Poe's Berenice

Topics: Edgar Allan Poe, Body dysmorphic disorder, Romanticism Pages: 2 (625 words) Published: March 14, 2013
Delusional obsession.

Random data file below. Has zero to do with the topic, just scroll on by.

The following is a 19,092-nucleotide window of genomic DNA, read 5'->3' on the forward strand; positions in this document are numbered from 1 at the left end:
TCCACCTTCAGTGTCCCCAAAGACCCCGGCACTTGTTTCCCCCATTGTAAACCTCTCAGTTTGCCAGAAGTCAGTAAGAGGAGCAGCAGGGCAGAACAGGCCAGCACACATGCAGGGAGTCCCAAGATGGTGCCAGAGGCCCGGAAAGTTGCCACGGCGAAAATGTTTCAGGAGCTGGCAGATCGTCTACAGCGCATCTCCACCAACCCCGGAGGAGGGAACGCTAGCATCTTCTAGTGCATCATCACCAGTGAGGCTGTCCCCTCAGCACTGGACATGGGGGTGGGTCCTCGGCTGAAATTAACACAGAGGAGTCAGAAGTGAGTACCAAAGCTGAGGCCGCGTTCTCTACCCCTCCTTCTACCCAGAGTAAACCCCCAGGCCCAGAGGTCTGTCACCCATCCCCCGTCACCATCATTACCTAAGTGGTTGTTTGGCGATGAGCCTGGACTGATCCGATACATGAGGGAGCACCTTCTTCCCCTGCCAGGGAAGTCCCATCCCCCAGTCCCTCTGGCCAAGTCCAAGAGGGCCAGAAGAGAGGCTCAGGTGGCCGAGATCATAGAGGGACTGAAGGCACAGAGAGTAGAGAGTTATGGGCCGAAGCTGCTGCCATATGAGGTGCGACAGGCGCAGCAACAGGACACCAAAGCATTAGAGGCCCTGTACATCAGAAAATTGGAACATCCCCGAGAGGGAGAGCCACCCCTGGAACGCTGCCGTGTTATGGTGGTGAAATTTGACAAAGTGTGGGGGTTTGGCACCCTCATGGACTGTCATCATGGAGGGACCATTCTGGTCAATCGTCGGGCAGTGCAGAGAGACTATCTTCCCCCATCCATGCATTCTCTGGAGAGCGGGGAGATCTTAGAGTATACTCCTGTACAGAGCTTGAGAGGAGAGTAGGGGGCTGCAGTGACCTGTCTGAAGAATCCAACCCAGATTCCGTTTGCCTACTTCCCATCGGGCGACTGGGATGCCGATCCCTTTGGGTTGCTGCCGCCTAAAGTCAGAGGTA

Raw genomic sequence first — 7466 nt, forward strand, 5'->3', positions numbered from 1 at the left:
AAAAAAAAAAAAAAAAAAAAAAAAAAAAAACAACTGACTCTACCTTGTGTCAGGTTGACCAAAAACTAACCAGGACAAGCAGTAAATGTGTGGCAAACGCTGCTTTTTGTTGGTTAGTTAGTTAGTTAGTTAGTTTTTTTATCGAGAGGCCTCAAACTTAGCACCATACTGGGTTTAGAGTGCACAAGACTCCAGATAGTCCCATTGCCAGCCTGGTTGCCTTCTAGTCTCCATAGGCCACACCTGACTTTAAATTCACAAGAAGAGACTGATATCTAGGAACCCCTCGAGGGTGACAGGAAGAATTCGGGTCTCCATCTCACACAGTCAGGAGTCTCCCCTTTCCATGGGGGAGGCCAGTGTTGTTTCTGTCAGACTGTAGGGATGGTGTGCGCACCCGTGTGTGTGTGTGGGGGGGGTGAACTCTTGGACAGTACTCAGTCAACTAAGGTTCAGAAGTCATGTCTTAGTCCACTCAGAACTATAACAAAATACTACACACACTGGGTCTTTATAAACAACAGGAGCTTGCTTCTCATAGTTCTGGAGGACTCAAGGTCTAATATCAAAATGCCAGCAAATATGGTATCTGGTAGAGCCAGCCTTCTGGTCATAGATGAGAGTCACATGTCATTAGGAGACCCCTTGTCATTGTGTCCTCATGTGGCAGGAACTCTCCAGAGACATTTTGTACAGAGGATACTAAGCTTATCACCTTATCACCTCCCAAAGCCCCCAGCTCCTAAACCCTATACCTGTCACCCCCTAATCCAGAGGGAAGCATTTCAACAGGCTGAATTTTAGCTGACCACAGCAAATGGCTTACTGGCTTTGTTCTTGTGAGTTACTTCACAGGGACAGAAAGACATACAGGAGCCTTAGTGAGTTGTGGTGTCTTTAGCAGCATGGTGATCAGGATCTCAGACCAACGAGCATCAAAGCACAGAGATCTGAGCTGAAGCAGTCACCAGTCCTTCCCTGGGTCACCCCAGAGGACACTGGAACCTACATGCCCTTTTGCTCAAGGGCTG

“There are some people who live in a dream world, and there are some who face reality; and then there are those who turn one into the other.” Douglas H. Everett Edgar A. Poe’s Berenice is basically a tale of impulses driven by delusion, obsession and madness. He describes a very peculiar illness, where the need for meticulous observation drags the main character to delusion and irrationality. Egaeus’ way of thinking sinks him even deeper into his delirium until he can no longer differentiate illusions from reality. This story is part of the Romanticism in the United States. However, Poe’s style deviates from the tendencies shown at that period, the concept of beauty is evidently contrasting to that of other writers of his time. Although he has and shares the same influences, like nature, Greece and Rome, the tone of his stories are far more “dark” and “mysterious” than that of other writers. Through this story we can observe the main character’s (Egaeus) constant mention of his illness and how it has affected his life since childhood, not only does he explain the irrationality of his disease but also the state of wretchedness and gloom which he has had to endure. It is exceptionally remarkable how along the story, he almost inconspicuously, complains about his condition and at the same time is taken over by it. This is only completely noticeable at the end of the story, though it can also be noticed when he sees his cousin/wife Berenice in front of him, all dreamy-like, radiant and perfect, when in reality she was marked physically and in her personality by yet another strange disease. Oddly enough, he never targets his mania for contemplation and deep thinking to Berenice’s cause, though he does explain her condition as a mix of epilepsy followed by a cataleptic stage which at last, turns into abrupt recovery. Furthermore, it is important to say that the choice of point of view of the narrator, highly relates to the unreliability of...
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